Jeremy Corbyn has called for legislation which would make it necessary for MPs to approve future British military action.
The Labour leader made the call for a War Powers Act as he hit out at the Government’s justification for launching airstrikes on Syria in the wake of a chemical weapons attack.
Britain, along with the US and France, hit chemical weapons facilities in a series of raids on three sites during the early hours of Saturday after civilians were targeted in Douma.
Prime Minister Theresa May has insisted the military action was “right and legal”. Foreign Secretary Boris Johnson said the world had “finally” said “enough is enough” as he defended the “proportionate” strikes.
But Mrs May’s decision not to seek a vote in Parliament beforehand has provoked criticism.
Mrs May will address the Commons on Monday, allowing MPs to scrutinise the Government’s case. It is not clear if there will be a vote on the military action.
Speaking to the BBC’s Andrew Marr show, Mr Corbyn said there should have been a vote ahead of the strikes.
“I think Parliament should have a say in this and I think the Prime Minister could have quite easily done that,” he said.
“She took a decision sometime last week that we were going to work with Macron and Trump in order to have an impact on the chemical weapons establishment in Syria.
“She could have recalled parliament last week – it is only the Prime Minister who can recall parliament – or she could have delayed until tomorrow when Parliament returns. There is precedent over previous interventions when parliament has had a vote.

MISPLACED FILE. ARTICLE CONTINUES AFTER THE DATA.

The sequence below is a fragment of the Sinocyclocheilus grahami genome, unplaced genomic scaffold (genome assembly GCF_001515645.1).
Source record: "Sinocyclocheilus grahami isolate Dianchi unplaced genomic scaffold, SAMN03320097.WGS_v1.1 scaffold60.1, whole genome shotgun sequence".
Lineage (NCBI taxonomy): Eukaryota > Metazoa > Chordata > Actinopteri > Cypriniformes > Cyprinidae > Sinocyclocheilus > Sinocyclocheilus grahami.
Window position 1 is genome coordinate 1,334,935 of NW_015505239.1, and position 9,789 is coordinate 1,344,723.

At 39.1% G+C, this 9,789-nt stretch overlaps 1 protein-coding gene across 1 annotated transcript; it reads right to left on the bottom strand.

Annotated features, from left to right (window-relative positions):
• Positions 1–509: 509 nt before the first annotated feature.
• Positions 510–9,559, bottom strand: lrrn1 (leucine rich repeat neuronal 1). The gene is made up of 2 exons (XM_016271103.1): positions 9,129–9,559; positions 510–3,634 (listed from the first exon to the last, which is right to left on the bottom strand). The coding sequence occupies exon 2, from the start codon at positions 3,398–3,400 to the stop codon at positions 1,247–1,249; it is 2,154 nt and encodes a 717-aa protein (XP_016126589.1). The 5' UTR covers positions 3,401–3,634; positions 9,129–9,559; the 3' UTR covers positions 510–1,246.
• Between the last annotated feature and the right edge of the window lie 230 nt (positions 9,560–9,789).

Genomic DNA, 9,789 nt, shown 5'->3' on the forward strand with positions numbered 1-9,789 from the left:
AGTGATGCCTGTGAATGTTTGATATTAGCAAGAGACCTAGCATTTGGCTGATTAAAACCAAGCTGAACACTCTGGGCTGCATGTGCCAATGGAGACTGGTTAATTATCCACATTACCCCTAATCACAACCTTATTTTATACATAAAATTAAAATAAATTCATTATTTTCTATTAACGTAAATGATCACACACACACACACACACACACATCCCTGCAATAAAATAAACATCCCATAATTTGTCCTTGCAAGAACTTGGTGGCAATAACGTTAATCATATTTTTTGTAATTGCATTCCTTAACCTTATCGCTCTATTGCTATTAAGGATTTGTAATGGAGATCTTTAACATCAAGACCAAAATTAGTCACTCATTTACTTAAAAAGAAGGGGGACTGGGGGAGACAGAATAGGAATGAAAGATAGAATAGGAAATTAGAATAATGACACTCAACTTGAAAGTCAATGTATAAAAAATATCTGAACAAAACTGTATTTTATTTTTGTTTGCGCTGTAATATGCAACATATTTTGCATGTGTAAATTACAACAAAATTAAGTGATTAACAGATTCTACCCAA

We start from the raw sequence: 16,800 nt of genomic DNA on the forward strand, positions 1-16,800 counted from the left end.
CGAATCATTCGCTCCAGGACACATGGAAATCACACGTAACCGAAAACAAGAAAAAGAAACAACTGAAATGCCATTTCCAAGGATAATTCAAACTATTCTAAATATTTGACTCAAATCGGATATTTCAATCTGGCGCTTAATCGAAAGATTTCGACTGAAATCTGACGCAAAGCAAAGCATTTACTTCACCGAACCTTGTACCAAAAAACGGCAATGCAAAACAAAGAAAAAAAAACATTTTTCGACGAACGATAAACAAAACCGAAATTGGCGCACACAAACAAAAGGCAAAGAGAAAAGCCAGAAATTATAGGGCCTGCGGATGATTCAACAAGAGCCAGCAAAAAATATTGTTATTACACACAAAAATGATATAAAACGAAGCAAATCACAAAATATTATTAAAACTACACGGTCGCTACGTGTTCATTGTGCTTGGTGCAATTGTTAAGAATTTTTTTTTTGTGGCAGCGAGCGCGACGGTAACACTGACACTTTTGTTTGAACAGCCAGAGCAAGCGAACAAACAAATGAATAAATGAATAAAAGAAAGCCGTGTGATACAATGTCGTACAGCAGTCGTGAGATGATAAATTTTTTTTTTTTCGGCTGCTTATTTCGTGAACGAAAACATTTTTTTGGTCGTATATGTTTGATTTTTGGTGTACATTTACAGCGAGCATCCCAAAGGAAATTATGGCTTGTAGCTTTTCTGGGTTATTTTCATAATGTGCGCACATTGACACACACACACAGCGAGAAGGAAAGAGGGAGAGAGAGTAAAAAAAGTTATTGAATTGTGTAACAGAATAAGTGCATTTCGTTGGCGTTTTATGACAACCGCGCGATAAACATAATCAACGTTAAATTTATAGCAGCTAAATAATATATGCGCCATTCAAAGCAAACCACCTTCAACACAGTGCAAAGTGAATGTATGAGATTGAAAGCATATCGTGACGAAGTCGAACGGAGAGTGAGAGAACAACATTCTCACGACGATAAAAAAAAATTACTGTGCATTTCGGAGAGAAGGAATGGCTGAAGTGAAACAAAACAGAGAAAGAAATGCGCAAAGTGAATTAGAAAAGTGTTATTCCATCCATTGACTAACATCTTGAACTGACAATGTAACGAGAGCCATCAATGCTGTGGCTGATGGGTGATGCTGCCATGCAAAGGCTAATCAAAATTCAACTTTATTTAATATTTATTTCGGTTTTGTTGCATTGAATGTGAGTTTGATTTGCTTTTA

“I think what we need in this country is something more robust like a War Powers Act so that governments do get held to account by Parliament for what they do in our name.”
Mr Corbyn also questioned Mrs May’s assertion that the airstrikes were justified on humanitarian grounds, saying this was “legally debatable”.
The Labour leader said that if Britain wants to “get the moral high ground around the world” it has to abide by international law on military action.
When pressed on his own position, Mr Corbyn said he could “only countenance involvement in Syria if there is UN authority behind it”.
He added: “If we could get to a process in the UN where you get to a ceasefire, you get to a political solution, you then may well get to a situation where there could be a UN force established to enforce that ceasefire.
“That surely would save a lot of lives.”
The stance sparked criticism from opponents, who pointed out that Russia has consistently vetoed UN efforts on Syria.
Some said the stance would effectively give Russian President Vladimir Putin a “veto” over Britain’s foreign policy.
Meanwhile, Scotland’s First Minister told Sky News it was a “serious mistake” for the UK’s role in Syria to be altered without Parliament’s backing.
Nicola Sturgeon called for a full Commons debate as well as a commitment that any further action must be authorised by MPs.
Mr Johnson did not rule out further airstrikes when pressed on what would happen if Syria’s Bashar al Assad used chemical weapons again.
He told the BBC: “There is no proposal on the table at the moment for further attacks because so far – thank heavens – the Assad regime has not been so foolish to launch another chemical weapons attack.
“If and when such a thing were to happen then clearly, with allies, we would study what the options were.”
On Mr Corbyn’s War Powers Act suggestion, David Lidington said there were “no plans” for legislation.
(c) Sky News 2018: Jeremy Corbyn calls for War Powers Act in wake of Syria airstrikes